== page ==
mid-13c., counseiler, "one who gives counsel or advice, a confidante," from Old French conseillier "counselor, adviser" (Modern French conseiller), from Latin consilator, agent noun from consiliare, from consilium (see counsel (v.)).
Also sometimes counsellor, but the double -l- is unetymological and perhaps is modeled on chancellor. Meaning "one who gives professional legal advice, a counseling lawyer," is from 1530s. Psychological sense (as in marriage counselor, is from 1940).
c. 1200, "advice or instruction given;" c. 1300, "mutual advising or interchange of opinions, consultation," from Old French counseil "advice, counsel; deliberation, thought" (10c.), from Latin consilium "plan, opinion," from assimilated form of com "with, together" (see con-) + root of calare "to announce, summon" (from PIE root *kele- (2) "to shout"). As a synonym for "lawyer, one who gives legal counsel," attested late 14c.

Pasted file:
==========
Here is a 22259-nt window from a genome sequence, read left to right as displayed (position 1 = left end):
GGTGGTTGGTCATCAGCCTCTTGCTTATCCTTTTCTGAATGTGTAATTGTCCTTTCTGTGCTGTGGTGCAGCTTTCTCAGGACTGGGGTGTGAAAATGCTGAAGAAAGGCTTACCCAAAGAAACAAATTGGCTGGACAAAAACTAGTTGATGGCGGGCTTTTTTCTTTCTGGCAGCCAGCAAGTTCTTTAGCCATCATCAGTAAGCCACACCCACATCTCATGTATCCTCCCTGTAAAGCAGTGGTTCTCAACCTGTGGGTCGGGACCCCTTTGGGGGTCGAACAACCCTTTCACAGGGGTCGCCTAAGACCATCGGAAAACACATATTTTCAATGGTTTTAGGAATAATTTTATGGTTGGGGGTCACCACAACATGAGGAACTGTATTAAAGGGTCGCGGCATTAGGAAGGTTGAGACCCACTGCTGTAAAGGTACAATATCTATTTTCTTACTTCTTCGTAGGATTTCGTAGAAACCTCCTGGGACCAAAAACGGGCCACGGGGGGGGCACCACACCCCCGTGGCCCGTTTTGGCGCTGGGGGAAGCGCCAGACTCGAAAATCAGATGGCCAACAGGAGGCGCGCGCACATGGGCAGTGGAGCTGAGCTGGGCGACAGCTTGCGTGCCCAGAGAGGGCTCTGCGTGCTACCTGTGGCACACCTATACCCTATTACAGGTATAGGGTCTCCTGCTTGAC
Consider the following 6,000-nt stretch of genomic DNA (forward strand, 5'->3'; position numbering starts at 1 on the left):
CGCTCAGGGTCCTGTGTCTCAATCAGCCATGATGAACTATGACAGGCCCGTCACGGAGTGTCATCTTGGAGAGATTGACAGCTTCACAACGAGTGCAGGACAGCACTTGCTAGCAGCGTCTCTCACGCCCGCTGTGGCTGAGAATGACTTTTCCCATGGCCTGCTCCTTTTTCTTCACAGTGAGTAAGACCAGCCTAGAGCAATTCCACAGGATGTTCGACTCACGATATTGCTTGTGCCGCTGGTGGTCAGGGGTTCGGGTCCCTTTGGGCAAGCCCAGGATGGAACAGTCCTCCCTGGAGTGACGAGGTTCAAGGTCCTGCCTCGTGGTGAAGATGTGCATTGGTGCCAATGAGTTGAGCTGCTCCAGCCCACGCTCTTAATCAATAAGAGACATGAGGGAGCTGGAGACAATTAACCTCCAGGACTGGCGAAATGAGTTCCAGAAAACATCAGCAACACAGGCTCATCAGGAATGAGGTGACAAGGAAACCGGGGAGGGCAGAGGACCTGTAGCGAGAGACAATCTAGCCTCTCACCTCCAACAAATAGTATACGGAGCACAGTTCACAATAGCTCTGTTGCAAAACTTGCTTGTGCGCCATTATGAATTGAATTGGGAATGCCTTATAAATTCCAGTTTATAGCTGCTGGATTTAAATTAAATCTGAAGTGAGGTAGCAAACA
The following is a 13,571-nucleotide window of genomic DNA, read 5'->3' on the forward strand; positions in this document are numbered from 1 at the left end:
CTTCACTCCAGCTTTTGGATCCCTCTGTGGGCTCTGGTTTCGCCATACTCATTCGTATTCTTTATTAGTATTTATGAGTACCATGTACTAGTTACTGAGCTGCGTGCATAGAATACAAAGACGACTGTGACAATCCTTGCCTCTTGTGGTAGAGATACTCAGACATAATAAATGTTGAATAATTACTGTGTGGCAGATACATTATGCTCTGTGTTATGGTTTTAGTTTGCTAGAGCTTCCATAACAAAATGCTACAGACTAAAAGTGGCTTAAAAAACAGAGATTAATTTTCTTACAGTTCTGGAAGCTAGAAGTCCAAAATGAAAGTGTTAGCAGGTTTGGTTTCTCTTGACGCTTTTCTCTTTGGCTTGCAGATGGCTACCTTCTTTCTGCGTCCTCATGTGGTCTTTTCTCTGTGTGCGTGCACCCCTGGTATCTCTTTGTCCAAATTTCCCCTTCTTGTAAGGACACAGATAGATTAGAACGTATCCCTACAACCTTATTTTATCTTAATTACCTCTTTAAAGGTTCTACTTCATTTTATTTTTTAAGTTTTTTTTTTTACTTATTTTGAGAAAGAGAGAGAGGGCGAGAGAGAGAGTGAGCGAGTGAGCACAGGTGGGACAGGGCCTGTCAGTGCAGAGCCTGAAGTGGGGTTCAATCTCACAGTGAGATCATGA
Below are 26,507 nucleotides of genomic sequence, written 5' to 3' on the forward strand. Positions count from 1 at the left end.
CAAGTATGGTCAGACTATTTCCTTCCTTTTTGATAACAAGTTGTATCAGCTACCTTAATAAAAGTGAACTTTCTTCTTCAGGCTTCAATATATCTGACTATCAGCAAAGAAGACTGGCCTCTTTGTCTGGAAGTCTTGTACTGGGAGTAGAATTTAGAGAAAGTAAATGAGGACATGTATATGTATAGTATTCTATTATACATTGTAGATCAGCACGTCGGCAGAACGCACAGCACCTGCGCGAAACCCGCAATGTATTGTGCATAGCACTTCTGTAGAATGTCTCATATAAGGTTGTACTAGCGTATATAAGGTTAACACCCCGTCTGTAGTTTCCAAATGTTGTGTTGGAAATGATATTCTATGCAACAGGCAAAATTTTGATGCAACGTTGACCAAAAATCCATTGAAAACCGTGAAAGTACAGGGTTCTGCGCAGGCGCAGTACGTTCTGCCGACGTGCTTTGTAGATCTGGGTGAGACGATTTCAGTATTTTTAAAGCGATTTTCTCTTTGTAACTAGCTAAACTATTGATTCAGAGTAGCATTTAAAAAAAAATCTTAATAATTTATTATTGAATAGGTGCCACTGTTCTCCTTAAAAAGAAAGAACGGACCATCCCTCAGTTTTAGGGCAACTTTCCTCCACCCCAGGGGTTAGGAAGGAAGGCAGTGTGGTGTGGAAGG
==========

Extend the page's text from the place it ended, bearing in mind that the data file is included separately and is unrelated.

early 15c., dissuasioun, "advice or exhortation in opposition to something," from Old French dissuasion (14c.) and directly from Latin dissuasionem (nominative dissuasio) "an advice to the contrary," noun of action from past-participle stem of dissuadere "to advise against, oppose by argument," from dis- "off, against" (see dis-) + suadere "to urge, incite, promote, advise, persuade," literally "recommend as good" (related to suavis "sweet"), from PIE root *swād- "sweet, pleasant" (see sweet (adj.)).
also counselling, early 14c., "the giving or taking of counsel," verbal noun from counsel (v.). Meaning "the giving of professional advice on social or psychological problems" is attested by 1928.